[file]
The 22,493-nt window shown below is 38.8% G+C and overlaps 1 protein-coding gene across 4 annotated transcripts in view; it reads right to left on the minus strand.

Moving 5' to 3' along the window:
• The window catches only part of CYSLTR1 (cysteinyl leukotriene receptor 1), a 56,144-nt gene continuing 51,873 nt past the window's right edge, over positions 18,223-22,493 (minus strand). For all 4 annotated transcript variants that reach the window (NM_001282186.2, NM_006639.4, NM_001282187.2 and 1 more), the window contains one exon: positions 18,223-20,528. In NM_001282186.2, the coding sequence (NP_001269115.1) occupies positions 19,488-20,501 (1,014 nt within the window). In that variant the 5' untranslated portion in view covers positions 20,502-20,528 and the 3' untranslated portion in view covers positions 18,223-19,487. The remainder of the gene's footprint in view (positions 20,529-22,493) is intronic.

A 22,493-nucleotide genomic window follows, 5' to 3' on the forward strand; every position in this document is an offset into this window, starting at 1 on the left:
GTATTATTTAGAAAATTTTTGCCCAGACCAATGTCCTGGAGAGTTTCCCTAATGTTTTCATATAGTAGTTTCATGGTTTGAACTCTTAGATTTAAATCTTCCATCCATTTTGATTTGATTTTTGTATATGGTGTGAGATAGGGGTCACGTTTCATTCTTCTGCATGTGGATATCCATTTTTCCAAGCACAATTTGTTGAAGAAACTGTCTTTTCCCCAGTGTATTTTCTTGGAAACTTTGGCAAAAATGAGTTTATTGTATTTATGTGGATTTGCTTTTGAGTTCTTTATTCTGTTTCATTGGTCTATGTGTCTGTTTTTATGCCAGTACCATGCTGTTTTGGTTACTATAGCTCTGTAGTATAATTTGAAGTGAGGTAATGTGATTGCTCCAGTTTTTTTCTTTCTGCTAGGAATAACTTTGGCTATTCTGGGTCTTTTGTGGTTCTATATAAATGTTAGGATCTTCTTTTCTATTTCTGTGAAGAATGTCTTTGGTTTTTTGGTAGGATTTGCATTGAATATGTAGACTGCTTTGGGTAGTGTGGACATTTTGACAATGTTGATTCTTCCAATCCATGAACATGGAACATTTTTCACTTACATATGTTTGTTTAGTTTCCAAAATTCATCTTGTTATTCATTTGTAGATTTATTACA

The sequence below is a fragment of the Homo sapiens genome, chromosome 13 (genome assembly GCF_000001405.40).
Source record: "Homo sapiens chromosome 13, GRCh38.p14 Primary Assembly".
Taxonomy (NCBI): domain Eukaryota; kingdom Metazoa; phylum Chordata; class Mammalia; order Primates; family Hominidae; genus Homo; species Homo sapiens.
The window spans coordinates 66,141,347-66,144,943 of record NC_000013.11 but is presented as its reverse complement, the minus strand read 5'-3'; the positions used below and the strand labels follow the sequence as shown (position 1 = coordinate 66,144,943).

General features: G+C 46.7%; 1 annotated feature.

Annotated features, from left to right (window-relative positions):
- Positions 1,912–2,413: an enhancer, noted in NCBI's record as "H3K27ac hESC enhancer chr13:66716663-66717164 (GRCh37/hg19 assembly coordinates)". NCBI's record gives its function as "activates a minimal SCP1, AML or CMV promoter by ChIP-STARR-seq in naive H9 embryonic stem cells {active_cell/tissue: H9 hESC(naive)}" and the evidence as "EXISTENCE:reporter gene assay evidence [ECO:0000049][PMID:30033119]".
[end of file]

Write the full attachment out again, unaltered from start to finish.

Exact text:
The 22,493-nt window shown below is 38.8% G+C and overlaps 1 protein-coding gene across 4 annotated transcripts in view; it reads right to left on the minus strand.

Moving 5' to 3' along the window:
• The window catches only part of CYSLTR1 (cysteinyl leukotriene receptor 1), a 56,144-nt gene continuing 51,873 nt past the window's right edge, over positions 18,223-22,493 (minus strand). For all 4 annotated transcript variants that reach the window (NM_001282186.2, NM_006639.4, NM_001282187.2 and 1 more), the window contains one exon: positions 18,223-20,528. In NM_001282186.2, the coding sequence (NP_001269115.1) occupies positions 19,488-20,501 (1,014 nt within the window). In that variant the 5' untranslated portion in view covers positions 20,502-20,528 and the 3' untranslated portion in view covers positions 18,223-19,487. The remainder of the gene's footprint in view (positions 20,529-22,493) is intronic.

A 22,493-nucleotide genomic window follows, 5' to 3' on the forward strand; every position in this document is an offset into this window, starting at 1 on the left:
GTATTATTTAGAAAATTTTTGCCCAGACCAATGTCCTGGAGAGTTTCCCTAATGTTTTCATATAGTAGTTTCATGGTTTGAACTCTTAGATTTAAATCTTCCATCCATTTTGATTTGATTTTTGTATATGGTGTGAGATAGGGGTCACGTTTCATTCTTCTGCATGTGGATATCCATTTTTCCAAGCACAATTTGTTGAAGAAACTGTCTTTTCCCCAGTGTATTTTCTTGGAAACTTTGGCAAAAATGAGTTTATTGTATTTATGTGGATTTGCTTTTGAGTTCTTTATTCTGTTTCATTGGTCTATGTGTCTGTTTTTATGCCAGTACCATGCTGTTTTGGTTACTATAGCTCTGTAGTATAATTTGAAGTGAGGTAATGTGATTGCTCCAGTTTTTTTCTTTCTGCTAGGAATAACTTTGGCTATTCTGGGTCTTTTGTGGTTCTATATAAATGTTAGGATCTTCTTTTCTATTTCTGTGAAGAATGTCTTTGGTTTTTTGGTAGGATTTGCATTGAATATGTAGACTGCTTTGGGTAGTGTGGACATTTTGACAATGTTGATTCTTCCAATCCATGAACATGGAACATTTTTCACTTACATATGTTTGTTTAGTTTCCAAAATTCATCTTGTTATTCATTTGTAGATTTATTACA

The sequence below is a fragment of the Homo sapiens genome, chromosome 13 (genome assembly GCF_000001405.40).
Source record: "Homo sapiens chromosome 13, GRCh38.p14 Primary Assembly".
Taxonomy (NCBI): domain Eukaryota; kingdom Metazoa; phylum Chordata; class Mammalia; order Primates; family Hominidae; genus Homo; species Homo sapiens.
The window spans coordinates 66,141,347-66,144,943 of record NC_000013.11 but is presented as its reverse complement, the minus strand read 5'-3'; the positions used below and the strand labels follow the sequence as shown (position 1 = coordinate 66,144,943).

General features: G+C 46.7%; 1 annotated feature.

Annotated features, from left to right (window-relative positions):
- Positions 1,912–2,413: an enhancer, noted in NCBI's record as "H3K27ac hESC enhancer chr13:66716663-66717164 (GRCh37/hg19 assembly coordinates)". NCBI's record gives its function as "activates a minimal SCP1, AML or CMV promoter by ChIP-STARR-seq in naive H9 embryonic stem cells {active_cell/tissue: H9 hESC(naive)}" and the evidence as "EXISTENCE:reporter gene assay evidence [ECO:0000049][PMID:30033119]".